Tim Vanderpool has a depressing story about the fates of felons who try and rebuild their lives by setting out on new careers.
Some students nearly have their diploma in hand before they learn of their newest, sometimes insurmountable hurdle.
Michele Convie can tell you how that feels. She did time for two smallish pot busts, but nearly two decades later–and after earning a degree from Pima Community College–she faced a bureaucratic jungle in getting security clearance as a social worker. When ex-felons apply for such clearance, processed through the Arizona Department of Public Safety, "they deny you immediately," she says, "without telling you how to appeal."
According to Convie, the student's history is scrutinized for every infraction, right down to the last traffic ticket. Even then, they can be denied–laying waste to all their college tuition and hard work.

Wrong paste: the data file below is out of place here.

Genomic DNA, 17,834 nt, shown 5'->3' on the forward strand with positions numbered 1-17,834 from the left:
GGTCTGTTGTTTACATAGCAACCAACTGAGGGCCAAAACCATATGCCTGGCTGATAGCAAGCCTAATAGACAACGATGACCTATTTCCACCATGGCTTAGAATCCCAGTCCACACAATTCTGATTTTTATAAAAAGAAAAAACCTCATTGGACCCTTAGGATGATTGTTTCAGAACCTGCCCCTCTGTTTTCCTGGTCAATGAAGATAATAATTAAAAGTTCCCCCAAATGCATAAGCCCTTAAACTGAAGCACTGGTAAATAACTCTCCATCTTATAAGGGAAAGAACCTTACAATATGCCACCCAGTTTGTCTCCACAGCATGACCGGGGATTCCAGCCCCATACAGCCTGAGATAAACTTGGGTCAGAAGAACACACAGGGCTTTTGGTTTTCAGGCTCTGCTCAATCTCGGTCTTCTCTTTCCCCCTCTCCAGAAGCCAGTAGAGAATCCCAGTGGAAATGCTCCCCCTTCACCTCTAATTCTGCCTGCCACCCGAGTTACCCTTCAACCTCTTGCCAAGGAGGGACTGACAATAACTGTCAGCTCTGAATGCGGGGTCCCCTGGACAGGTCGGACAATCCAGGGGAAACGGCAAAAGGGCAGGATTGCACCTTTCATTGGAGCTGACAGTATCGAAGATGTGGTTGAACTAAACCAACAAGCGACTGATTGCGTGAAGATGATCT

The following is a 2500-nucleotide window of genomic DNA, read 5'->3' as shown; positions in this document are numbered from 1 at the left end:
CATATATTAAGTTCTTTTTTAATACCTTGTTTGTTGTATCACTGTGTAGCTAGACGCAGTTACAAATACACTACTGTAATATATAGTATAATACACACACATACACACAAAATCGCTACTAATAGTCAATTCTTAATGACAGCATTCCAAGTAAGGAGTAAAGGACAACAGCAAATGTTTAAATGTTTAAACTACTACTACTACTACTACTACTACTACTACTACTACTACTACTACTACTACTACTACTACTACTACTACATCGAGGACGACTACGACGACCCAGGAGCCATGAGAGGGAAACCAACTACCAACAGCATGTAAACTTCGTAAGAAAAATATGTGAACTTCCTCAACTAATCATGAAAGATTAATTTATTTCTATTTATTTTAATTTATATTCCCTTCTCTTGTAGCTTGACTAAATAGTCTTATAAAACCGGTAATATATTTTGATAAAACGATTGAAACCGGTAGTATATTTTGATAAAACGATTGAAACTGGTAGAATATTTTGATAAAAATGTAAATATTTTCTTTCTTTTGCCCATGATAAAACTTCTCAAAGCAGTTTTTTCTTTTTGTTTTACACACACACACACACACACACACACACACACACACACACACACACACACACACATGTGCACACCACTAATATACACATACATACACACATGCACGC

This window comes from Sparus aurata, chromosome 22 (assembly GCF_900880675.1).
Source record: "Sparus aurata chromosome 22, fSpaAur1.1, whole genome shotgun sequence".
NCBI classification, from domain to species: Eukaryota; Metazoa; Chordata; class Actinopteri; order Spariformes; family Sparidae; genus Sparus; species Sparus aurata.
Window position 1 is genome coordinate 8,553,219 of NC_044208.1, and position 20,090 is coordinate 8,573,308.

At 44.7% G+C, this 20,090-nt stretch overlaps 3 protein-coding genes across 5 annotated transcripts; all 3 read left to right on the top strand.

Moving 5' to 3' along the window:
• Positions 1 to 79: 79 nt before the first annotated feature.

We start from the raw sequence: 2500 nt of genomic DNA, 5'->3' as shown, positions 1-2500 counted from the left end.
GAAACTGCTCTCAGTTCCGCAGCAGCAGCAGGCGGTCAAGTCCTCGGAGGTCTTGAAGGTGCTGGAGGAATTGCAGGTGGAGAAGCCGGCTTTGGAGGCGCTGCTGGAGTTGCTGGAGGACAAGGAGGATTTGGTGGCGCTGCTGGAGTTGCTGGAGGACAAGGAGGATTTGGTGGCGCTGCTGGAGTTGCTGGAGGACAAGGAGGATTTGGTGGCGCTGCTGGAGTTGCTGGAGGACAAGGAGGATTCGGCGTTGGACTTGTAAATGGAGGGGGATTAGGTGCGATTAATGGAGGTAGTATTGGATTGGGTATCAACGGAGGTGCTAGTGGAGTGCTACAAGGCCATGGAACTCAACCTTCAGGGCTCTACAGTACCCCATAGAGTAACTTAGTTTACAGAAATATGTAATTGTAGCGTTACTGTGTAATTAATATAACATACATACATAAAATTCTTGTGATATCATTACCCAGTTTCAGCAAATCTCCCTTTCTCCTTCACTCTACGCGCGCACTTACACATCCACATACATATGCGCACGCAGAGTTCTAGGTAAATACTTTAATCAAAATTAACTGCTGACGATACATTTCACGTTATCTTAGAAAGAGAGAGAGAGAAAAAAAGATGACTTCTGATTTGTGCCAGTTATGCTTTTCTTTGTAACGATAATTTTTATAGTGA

Sure, fine, but how does that affect you?
There's now an estimated 10 percent shortage of nurses, and by the year 2020, that number is expected to jump to 30 percent.
But according to state licensing protocols, "the Board of Nursing shall not grant a license, or shall revoke a license if previously granted, or decline to renew the license of an applicant who has one or more felony convictions and who has not received an absolute discharge from the sentences for all felony convictions five or more years before the date of filing an application."
And truck drivers? The American Trucking Association estimates that the industry is currently short about 20,000 drivers–a number that could rise to 110,000 over the next few years. Still, the Arizona Motor Vehicle Division won't issue a license to anyone convicted of a DUI with a blood-alcohol level higher than 0.04 in the past year.
For a less sympathetic take on the issue, check out Walter Olson's 1999 piece on felon protection.